Considering the effect of extracts on the snails feeding capacity when exposed to extracts, there is a limited number of data analyzing this criterion. Pereira-Filho et al.21 observed that the alimentary capacity of mollusks was totally suppressed when they were exposed to extract of J. gossypiifolia leaves. Lopes38 also verified mollusks feeding inhibition when in contact with Caryocar brasiliense leaves.

The effect of extracts on oviposition is another aspect to be considered in a molluscicidal assay. A study on the effects of R. mangle aqueous extracts, rich in tannins, on host snails of Fasciola hepatica, caused little effect on mortality. However, this extract interfered with mollusks oviposition. Whilst the concentration was increased, a smaller number of posts was obtained39. In a study on the effect of ethanolic extracts of A. muricata leaves and J. elliptica roots on B. glabrata embryos, the molluscicidal activity was present in all evaluated concentrations40.

Considering that B. glabrata snails are animals of easily reproduction, it is very important to use extracts of plants with oviposition inhibitory effect, so that these products can be considered as a tool to control these animals41.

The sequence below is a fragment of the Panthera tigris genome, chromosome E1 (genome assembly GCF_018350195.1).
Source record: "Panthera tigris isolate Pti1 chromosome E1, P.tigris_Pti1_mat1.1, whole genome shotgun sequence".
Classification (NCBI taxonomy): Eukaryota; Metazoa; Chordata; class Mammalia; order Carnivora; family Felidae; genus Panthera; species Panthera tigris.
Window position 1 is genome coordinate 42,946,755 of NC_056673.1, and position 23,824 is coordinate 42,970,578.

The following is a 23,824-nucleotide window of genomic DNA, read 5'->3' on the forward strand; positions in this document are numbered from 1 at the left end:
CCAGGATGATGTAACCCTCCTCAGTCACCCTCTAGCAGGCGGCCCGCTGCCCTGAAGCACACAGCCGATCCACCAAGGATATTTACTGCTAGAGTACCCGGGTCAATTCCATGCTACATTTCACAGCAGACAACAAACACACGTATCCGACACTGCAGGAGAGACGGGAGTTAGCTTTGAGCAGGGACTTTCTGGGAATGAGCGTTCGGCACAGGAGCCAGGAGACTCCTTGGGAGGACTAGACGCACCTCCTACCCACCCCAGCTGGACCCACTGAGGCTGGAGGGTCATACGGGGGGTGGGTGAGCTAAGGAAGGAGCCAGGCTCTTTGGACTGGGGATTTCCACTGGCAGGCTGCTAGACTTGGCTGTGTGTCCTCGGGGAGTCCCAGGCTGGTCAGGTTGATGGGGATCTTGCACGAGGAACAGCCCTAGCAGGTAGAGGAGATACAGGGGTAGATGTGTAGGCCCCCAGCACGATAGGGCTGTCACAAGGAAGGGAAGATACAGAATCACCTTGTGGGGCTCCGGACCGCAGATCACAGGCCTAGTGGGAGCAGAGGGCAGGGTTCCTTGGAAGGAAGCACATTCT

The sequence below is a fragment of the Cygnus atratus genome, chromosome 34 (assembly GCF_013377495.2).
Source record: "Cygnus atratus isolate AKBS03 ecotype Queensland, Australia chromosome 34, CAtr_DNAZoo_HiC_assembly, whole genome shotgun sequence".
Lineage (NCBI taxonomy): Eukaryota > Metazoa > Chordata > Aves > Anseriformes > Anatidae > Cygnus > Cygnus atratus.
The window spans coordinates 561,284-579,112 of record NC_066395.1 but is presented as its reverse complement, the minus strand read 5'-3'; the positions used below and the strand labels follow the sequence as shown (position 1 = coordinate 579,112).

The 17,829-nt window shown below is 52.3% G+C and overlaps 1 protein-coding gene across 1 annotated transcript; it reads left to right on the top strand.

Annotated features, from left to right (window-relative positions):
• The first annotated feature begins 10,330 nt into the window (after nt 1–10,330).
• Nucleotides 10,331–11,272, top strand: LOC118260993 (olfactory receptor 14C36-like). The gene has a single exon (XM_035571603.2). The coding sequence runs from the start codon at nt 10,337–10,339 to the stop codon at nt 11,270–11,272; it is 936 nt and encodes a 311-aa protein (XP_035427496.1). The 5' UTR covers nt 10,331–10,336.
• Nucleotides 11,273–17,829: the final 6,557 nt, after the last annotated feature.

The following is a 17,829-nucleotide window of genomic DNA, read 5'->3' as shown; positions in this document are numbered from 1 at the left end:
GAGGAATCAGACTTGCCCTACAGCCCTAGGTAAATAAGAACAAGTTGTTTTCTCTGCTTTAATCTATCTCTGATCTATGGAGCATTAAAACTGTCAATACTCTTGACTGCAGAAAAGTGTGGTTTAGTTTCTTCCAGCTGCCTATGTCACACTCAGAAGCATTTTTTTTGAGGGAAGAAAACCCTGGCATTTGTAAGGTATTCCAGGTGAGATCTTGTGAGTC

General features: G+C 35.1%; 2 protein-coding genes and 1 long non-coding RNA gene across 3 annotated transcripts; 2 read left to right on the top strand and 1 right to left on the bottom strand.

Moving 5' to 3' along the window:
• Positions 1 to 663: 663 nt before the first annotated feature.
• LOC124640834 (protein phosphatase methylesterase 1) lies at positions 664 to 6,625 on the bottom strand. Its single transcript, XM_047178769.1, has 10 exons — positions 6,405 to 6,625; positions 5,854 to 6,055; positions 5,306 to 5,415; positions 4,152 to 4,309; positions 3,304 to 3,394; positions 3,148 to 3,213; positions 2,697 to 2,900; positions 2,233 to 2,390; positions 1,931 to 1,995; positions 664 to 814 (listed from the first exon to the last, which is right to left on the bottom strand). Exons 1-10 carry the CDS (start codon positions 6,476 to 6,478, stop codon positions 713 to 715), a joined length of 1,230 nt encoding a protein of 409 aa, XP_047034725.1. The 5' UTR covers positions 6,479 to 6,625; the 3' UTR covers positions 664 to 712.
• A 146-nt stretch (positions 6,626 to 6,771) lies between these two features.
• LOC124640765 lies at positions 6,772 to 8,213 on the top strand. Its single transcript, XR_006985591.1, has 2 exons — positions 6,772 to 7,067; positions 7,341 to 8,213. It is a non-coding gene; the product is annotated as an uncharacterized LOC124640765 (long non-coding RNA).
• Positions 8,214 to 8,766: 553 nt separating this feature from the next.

Contreras39 observed that the aqueous extract of R. mangle leaves presented a low efficiency on Fasciola hepatica-transmitting snails, with a mortality of 6% in 24 h and 14% in 48 h after application.

Pereira-Filho et al.21 in a study on the effect of Jatropha gossypiifolia leaves, obtained 100% of snails mortality at concentrations of 100 and 75 ppm after 24 h, and at concentrations of 50 and 25 ppm after 72 h. Lopes38 verified a strong molluscicidal activity of C. brasiliense leaves extracts, obtaining 100% of B. glabrata mortality in 0.017 mg/mL after 24 h. The hydroalcoholic extract of Syzygium jambolanum stems also caused 100% snails lethality at 125 ppm concentration on the first day of exposure42.

Snails mortality is the main phenomenon sought when evaluating the molluscicidal potential of a plant extract. According to a 1983 WHO publication43, a plant extract should only be considered active when it achieves 90% mortality at concentrations of 20 ppm. Analyzing the results obtained in this work, it can be verified that Avicennia schaueriana, Laguncularia racemosa and Rhizophora mangle cannot be considered efficient molluscicidal plants.